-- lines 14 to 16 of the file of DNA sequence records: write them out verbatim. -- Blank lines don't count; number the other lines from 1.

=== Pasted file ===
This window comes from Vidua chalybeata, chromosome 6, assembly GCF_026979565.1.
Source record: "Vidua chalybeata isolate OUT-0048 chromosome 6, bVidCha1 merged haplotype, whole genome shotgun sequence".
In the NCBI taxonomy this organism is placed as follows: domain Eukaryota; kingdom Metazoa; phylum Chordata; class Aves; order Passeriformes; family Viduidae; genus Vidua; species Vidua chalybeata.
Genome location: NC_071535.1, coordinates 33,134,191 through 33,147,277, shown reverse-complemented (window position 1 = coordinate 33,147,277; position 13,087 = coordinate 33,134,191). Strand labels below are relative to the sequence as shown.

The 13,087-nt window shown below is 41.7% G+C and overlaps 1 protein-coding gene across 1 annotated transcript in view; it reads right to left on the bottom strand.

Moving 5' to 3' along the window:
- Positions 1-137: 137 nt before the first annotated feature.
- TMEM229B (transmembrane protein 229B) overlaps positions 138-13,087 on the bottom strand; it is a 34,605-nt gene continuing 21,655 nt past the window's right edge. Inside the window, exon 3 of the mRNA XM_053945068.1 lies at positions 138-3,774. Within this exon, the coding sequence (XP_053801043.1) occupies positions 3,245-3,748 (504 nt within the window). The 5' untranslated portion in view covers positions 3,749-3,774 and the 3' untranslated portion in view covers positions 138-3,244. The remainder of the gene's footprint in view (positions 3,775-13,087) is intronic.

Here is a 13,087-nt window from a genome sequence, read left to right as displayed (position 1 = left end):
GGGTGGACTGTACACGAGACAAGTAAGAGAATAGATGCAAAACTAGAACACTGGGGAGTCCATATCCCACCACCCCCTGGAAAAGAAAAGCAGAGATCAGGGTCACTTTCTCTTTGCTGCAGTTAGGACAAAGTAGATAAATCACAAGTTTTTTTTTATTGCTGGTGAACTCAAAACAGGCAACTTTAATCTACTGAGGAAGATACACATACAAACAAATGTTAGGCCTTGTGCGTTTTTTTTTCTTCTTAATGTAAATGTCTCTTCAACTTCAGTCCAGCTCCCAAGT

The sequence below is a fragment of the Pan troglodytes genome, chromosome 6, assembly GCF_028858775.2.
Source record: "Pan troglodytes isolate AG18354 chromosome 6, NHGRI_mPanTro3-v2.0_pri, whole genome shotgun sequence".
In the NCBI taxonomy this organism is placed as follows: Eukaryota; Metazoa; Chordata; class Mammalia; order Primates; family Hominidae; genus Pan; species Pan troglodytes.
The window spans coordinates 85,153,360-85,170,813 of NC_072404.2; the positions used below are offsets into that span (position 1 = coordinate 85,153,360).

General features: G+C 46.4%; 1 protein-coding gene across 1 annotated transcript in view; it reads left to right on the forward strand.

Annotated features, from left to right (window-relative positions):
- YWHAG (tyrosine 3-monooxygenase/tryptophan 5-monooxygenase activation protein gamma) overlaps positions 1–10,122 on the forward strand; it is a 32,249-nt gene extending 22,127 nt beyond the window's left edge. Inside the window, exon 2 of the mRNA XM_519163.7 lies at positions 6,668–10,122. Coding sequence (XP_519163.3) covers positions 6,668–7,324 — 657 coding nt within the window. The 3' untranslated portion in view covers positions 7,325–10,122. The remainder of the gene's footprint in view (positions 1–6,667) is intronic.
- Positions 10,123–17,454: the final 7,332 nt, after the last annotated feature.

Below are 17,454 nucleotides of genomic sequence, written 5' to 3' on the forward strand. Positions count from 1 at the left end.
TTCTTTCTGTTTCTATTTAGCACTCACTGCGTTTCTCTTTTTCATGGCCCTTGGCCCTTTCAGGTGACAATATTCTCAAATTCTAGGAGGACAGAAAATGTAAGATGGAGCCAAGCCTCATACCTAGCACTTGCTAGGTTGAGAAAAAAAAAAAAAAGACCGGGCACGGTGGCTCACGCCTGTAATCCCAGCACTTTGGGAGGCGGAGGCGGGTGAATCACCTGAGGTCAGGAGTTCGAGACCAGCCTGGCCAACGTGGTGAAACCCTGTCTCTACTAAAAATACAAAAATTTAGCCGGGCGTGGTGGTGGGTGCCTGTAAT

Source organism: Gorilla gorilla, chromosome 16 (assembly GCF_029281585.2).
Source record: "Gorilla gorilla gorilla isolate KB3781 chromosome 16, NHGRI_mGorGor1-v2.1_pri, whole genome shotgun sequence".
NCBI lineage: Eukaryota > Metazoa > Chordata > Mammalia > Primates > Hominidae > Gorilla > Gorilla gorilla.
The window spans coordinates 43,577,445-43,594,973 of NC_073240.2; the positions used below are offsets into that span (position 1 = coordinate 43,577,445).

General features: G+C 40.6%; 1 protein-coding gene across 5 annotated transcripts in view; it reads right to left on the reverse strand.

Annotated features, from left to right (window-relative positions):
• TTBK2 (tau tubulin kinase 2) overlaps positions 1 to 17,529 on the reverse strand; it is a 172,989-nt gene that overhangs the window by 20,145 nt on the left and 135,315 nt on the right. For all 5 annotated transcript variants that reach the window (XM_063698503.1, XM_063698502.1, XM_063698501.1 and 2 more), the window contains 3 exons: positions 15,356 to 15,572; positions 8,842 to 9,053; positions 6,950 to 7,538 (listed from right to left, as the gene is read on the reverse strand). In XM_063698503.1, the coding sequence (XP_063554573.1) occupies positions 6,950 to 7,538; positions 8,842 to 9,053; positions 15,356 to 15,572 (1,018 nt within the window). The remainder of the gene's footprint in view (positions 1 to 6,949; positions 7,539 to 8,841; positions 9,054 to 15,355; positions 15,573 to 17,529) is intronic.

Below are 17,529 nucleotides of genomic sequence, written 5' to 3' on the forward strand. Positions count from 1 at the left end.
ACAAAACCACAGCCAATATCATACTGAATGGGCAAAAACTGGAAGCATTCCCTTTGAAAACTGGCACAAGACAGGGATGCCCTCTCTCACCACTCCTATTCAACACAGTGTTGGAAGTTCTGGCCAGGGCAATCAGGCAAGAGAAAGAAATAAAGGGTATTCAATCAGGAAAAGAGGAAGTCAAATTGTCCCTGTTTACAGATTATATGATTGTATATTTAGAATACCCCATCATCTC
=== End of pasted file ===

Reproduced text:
The window spans coordinates 85,153,360-85,170,813 of NC_072404.2; the positions used below are offsets into that span (position 1 = coordinate 85,153,360).

General features: G+C 46.4%; 1 protein-coding gene across 1 annotated transcript in view; it reads left to right on the forward strand.

Annotated features, from left to right (window-relative positions):